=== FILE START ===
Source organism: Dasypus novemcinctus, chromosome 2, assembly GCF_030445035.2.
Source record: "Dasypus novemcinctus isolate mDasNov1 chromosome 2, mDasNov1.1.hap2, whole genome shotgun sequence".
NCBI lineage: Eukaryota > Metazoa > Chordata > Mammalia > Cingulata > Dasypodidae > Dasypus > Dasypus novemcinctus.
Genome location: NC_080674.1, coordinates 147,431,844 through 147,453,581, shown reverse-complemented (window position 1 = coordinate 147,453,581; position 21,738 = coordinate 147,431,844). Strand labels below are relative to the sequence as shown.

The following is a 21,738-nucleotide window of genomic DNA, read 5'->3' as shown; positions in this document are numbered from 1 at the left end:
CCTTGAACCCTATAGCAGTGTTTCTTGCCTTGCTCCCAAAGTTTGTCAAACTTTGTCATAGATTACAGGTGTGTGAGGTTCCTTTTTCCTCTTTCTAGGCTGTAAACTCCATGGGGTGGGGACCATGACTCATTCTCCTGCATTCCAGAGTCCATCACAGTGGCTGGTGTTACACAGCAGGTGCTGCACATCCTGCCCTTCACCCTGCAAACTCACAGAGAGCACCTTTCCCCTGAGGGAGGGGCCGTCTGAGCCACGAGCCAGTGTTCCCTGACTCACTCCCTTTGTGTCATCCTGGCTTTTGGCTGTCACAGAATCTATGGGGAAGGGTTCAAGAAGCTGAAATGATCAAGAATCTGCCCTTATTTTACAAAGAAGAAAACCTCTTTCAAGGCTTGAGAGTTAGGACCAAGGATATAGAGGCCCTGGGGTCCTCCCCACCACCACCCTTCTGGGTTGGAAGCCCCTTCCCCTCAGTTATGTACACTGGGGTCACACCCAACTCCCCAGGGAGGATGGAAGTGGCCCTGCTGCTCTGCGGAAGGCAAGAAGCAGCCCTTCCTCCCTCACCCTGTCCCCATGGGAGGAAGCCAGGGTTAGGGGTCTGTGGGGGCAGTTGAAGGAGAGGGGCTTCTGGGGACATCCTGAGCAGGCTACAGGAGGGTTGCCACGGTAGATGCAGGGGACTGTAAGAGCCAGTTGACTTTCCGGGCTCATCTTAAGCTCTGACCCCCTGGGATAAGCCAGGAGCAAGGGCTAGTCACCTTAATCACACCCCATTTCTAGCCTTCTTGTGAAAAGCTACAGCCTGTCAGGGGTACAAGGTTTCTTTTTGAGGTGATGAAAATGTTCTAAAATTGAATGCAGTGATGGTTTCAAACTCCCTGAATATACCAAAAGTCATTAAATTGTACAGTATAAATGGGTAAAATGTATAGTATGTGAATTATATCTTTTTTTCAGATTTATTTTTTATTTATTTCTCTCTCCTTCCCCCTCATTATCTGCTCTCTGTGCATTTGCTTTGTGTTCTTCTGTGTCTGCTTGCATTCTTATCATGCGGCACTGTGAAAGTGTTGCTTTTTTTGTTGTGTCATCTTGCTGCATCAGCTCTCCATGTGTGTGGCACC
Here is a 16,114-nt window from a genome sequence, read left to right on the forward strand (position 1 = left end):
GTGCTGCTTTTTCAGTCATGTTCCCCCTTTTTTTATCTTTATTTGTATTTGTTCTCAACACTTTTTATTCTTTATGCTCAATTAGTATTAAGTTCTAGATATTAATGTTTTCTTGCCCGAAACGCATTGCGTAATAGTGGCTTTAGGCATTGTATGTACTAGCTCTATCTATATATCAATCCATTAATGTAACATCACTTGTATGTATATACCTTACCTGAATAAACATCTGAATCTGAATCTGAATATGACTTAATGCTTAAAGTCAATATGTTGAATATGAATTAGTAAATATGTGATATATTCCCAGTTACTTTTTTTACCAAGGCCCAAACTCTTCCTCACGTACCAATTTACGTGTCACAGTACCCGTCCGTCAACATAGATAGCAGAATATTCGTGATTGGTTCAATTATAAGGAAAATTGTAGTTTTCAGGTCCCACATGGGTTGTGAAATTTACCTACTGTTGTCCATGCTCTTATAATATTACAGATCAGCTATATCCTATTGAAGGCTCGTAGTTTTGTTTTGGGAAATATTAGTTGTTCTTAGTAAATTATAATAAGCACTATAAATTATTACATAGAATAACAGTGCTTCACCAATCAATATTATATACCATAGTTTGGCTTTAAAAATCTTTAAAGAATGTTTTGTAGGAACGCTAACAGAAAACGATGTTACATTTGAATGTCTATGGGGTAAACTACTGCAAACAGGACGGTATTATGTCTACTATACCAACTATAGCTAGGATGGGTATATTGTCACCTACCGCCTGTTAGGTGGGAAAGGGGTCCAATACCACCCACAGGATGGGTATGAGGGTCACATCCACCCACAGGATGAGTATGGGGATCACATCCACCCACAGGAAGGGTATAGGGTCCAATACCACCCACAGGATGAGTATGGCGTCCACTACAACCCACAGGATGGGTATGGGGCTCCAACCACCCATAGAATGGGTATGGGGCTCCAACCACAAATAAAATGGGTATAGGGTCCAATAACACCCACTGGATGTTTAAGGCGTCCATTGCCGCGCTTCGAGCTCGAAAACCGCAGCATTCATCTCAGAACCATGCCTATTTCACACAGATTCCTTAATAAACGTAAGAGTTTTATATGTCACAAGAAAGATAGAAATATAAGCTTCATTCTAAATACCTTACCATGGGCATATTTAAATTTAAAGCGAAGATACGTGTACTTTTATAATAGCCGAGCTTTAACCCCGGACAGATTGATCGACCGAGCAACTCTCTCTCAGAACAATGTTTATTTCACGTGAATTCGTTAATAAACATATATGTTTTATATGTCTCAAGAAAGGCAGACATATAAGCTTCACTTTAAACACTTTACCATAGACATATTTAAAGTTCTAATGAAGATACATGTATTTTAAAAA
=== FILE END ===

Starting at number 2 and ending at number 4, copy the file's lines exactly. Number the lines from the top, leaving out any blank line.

Source record: "Dasypus novemcinctus isolate mDasNov1 chromosome 2, mDasNov1.1.hap2, whole genome shotgun sequence".
NCBI lineage: Eukaryota > Metazoa > Chordata > Mammalia > Cingulata > Dasypodidae > Dasypus > Dasypus novemcinctus.
Genome location: NC_080674.1, coordinates 147,431,844 through 147,453,581, shown reverse-complemented (window position 1 = coordinate 147,453,581; position 21,738 = coordinate 147,431,844). Strand labels below are relative to the sequence as shown.